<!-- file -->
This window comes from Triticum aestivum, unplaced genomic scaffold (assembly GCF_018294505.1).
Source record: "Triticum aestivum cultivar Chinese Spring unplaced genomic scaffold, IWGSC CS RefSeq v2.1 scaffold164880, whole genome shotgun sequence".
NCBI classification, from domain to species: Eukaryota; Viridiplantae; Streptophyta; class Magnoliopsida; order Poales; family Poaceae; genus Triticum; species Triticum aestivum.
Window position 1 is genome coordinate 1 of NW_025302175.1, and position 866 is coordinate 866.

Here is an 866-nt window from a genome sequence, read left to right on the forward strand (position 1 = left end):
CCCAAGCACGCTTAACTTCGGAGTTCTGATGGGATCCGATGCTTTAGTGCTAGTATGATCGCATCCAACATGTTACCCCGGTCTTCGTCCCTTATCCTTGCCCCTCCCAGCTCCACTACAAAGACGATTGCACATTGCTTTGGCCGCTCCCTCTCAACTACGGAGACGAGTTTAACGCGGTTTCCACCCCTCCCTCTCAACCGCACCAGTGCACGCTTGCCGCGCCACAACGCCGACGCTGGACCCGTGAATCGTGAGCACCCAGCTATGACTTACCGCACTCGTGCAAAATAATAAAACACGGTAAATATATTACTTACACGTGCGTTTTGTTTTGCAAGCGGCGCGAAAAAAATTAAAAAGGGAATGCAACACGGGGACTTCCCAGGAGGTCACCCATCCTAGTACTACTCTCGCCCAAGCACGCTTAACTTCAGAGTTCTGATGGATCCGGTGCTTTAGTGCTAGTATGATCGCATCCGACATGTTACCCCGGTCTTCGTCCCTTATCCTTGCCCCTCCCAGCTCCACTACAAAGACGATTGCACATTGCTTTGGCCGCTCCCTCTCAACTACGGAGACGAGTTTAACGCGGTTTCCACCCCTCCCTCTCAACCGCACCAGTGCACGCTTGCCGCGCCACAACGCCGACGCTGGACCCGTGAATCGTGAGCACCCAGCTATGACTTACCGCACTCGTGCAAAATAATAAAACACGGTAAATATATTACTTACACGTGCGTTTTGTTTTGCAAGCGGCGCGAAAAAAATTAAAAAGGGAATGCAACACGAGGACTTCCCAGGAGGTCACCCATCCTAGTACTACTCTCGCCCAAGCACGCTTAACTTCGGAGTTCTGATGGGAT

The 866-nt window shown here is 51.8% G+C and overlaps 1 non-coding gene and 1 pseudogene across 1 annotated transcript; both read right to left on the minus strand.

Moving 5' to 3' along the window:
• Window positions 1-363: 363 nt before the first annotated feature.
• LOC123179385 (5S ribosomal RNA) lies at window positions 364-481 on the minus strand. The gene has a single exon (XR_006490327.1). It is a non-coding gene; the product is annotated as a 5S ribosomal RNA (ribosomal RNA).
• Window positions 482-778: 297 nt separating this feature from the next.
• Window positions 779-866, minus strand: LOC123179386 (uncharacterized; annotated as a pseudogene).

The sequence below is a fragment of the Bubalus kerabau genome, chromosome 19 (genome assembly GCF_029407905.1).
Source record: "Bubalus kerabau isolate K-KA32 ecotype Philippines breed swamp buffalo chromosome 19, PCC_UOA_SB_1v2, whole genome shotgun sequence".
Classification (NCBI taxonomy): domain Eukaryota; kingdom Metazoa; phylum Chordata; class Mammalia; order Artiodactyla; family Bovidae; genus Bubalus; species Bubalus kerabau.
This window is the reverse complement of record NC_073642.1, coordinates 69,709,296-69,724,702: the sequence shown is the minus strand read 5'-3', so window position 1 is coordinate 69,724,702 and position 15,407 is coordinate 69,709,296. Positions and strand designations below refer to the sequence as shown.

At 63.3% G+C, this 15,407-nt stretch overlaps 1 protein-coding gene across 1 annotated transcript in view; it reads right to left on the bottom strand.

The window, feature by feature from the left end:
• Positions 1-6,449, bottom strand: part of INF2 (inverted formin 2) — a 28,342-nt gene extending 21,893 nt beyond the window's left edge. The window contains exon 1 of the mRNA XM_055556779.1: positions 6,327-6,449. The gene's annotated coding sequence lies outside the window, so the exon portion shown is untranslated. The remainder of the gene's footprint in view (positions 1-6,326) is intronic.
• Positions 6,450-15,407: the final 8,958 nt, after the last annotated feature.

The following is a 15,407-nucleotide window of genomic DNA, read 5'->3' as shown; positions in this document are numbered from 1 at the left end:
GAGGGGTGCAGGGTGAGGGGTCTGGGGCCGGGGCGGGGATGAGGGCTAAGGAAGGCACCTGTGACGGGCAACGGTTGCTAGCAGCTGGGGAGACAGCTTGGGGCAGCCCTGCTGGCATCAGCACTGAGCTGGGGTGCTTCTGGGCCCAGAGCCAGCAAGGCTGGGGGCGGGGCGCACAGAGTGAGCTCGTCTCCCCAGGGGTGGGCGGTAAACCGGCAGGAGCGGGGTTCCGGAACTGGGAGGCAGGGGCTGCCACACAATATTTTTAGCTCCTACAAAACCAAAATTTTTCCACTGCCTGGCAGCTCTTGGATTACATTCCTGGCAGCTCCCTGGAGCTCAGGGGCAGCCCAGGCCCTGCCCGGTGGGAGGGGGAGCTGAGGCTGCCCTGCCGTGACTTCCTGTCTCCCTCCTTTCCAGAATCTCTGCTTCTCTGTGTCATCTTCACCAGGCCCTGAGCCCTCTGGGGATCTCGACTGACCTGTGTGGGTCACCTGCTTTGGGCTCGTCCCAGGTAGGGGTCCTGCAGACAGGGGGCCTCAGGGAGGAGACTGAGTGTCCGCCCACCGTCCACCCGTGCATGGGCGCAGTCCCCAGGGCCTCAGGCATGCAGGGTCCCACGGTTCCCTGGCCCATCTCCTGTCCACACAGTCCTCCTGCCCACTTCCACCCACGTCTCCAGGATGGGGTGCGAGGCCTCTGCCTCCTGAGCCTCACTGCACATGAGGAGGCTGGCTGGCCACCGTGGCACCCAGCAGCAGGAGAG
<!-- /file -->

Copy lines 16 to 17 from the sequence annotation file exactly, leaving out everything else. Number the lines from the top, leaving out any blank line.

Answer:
This window is the reverse complement of record NC_073642.1, coordinates 69,709,296-69,724,702: the sequence shown is the minus strand read 5'-3', so window position 1 is coordinate 69,724,702 and position 15,407 is coordinate 69,709,296. Positions and strand designations below refer to the sequence as shown.

At 63.3% G+C, this 15,407-nt stretch overlaps 1 protein-coding gene across 1 annotated transcript in view; it reads right to left on the bottom strand.